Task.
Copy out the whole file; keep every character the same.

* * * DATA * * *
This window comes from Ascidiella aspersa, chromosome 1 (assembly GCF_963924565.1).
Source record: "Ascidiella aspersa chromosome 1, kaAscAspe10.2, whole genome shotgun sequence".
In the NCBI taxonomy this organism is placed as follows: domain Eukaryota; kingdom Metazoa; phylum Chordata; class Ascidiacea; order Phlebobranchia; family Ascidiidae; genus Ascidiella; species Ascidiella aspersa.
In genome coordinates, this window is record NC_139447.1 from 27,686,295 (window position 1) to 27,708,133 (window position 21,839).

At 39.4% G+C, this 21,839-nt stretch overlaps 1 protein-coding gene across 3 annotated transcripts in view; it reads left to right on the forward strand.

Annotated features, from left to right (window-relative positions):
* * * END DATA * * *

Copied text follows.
This window comes from Ascidiella aspersa, chromosome 1 (assembly GCF_963924565.1).
Source record: "Ascidiella aspersa chromosome 1, kaAscAspe10.2, whole genome shotgun sequence".
In the NCBI taxonomy this organism is placed as follows: domain Eukaryota; kingdom Metazoa; phylum Chordata; class Ascidiacea; order Phlebobranchia; family Ascidiidae; genus Ascidiella; species Ascidiella aspersa.
In genome coordinates, this window is record NC_139447.1 from 27,686,295 (window position 1) to 27,708,133 (window position 21,839).

At 39.4% G+C, this 21,839-nt stretch overlaps 1 protein-coding gene across 3 annotated transcripts in view; it reads left to right on the forward strand.

Annotated features, from left to right (window-relative positions):